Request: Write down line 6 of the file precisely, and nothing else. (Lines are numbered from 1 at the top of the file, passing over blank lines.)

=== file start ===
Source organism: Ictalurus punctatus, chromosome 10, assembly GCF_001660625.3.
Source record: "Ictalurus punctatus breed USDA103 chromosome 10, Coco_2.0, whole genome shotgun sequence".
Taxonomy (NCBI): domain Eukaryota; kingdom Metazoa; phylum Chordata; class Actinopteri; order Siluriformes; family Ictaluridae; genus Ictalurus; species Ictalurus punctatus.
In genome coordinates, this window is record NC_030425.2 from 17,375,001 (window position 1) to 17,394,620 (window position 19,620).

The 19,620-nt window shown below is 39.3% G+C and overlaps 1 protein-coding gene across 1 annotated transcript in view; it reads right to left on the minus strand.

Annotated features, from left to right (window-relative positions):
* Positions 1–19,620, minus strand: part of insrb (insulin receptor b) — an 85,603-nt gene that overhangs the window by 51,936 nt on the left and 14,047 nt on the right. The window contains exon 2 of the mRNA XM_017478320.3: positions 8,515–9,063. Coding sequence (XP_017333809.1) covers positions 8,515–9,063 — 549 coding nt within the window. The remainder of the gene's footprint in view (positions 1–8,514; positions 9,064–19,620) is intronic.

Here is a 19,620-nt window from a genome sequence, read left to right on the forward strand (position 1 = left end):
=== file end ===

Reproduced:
Annotated features, from left to right (window-relative positions):